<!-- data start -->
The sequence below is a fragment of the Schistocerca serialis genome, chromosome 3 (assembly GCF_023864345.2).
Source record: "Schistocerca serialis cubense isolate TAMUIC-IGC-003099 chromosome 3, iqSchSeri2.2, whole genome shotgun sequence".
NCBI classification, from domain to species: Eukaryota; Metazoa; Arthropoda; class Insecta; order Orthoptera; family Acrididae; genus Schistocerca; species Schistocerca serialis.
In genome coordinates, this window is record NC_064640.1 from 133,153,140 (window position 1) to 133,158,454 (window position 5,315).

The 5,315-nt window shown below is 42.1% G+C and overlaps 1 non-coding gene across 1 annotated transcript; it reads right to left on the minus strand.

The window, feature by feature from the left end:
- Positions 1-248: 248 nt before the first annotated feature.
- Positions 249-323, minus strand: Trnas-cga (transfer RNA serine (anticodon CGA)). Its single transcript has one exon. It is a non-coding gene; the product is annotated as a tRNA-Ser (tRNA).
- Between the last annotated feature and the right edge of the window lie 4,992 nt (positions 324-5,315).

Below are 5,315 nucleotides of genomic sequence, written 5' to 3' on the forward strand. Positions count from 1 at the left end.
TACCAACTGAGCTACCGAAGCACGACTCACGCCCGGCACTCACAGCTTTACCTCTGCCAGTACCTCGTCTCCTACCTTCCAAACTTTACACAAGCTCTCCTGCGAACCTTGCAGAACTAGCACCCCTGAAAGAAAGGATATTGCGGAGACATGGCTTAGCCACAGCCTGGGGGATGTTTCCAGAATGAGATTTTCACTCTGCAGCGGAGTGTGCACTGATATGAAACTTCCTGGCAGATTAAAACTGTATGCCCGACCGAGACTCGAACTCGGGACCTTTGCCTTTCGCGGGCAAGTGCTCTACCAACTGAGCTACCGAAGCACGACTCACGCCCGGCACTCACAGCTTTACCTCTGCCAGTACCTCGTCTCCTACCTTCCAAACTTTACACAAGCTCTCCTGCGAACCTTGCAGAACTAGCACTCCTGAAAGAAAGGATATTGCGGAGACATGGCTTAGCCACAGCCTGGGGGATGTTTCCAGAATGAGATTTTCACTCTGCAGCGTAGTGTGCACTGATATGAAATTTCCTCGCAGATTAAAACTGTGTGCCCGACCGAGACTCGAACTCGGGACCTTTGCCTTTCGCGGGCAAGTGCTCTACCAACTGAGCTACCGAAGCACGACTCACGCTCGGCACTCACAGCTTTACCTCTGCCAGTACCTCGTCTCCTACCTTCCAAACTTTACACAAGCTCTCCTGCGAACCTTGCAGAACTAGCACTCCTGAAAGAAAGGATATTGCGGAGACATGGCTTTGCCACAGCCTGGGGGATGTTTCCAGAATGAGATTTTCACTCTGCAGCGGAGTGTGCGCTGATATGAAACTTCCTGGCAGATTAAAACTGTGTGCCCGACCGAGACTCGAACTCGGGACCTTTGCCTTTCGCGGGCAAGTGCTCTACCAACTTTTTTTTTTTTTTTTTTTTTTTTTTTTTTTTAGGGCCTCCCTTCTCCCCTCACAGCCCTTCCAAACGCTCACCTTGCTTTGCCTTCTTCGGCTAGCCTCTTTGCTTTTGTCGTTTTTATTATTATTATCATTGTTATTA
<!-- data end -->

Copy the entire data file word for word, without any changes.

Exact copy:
The sequence below is a fragment of the Schistocerca serialis genome, chromosome 3 (assembly GCF_023864345.2).
Source record: "Schistocerca serialis cubense isolate TAMUIC-IGC-003099 chromosome 3, iqSchSeri2.2, whole genome shotgun sequence".
NCBI classification, from domain to species: Eukaryota; Metazoa; Arthropoda; class Insecta; order Orthoptera; family Acrididae; genus Schistocerca; species Schistocerca serialis.
In genome coordinates, this window is record NC_064640.1 from 133,153,140 (window position 1) to 133,158,454 (window position 5,315).

The 5,315-nt window shown below is 42.1% G+C and overlaps 1 non-coding gene across 1 annotated transcript; it reads right to left on the minus strand.

The window, feature by feature from the left end:
- Positions 1-248: 248 nt before the first annotated feature.
- Positions 249-323, minus strand: Trnas-cga (transfer RNA serine (anticodon CGA)). Its single transcript has one exon. It is a non-coding gene; the product is annotated as a tRNA-Ser (tRNA).
- Between the last annotated feature and the right edge of the window lie 4,992 nt (positions 324-5,315).

Below are 5,315 nucleotides of genomic sequence, written 5' to 3' on the forward strand. Positions count from 1 at the left end.
TACCAACTGAGCTACCGAAGCACGACTCACGCCCGGCACTCACAGCTTTACCTCTGCCAGTACCTCGTCTCCTACCTTCCAAACTTTACACAAGCTCTCCTGCGAACCTTGCAGAACTAGCACCCCTGAAAGAAAGGATATTGCGGAGACATGGCTTAGCCACAGCCTGGGGGATGTTTCCAGAATGAGATTTTCACTCTGCAGCGGAGTGTGCACTGATATGAAACTTCCTGGCAGATTAAAACTGTATGCCCGACCGAGACTCGAACTCGGGACCTTTGCCTTTCGCGGGCAAGTGCTCTACCAACTGAGCTACCGAAGCACGACTCACGCCCGGCACTCACAGCTTTACCTCTGCCAGTACCTCGTCTCCTACCTTCCAAACTTTACACAAGCTCTCCTGCGAACCTTGCAGAACTAGCACTCCTGAAAGAAAGGATATTGCGGAGACATGGCTTAGCCACAGCCTGGGGGATGTTTCCAGAATGAGATTTTCACTCTGCAGCGTAGTGTGCACTGATATGAAATTTCCTCGCAGATTAAAACTGTGTGCCCGACCGAGACTCGAACTCGGGACCTTTGCCTTTCGCGGGCAAGTGCTCTACCAACTGAGCTACCGAAGCACGACTCACGCTCGGCACTCACAGCTTTACCTCTGCCAGTACCTCGTCTCCTACCTTCCAAACTTTACACAAGCTCTCCTGCGAACCTTGCAGAACTAGCACTCCTGAAAGAAAGGATATTGCGGAGACATGGCTTTGCCACAGCCTGGGGGATGTTTCCAGAATGAGATTTTCACTCTGCAGCGGAGTGTGCGCTGATATGAAACTTCCTGGCAGATTAAAACTGTGTGCCCGACCGAGACTCGAACTCGGGACCTTTGCCTTTCGCGGGCAAGTGCTCTACCAACTTTTTTTTTTTTTTTTTTTTTTTTTTTTTTTTAGGGCCTCCCTTCTCCCCTCACAGCCCTTCCAAACGCTCACCTTGCTTTGCCTTCTTCGGCTAGCCTCTTTGCTTTTGTCGTTTTTATTATTATTATCATTGTTATTA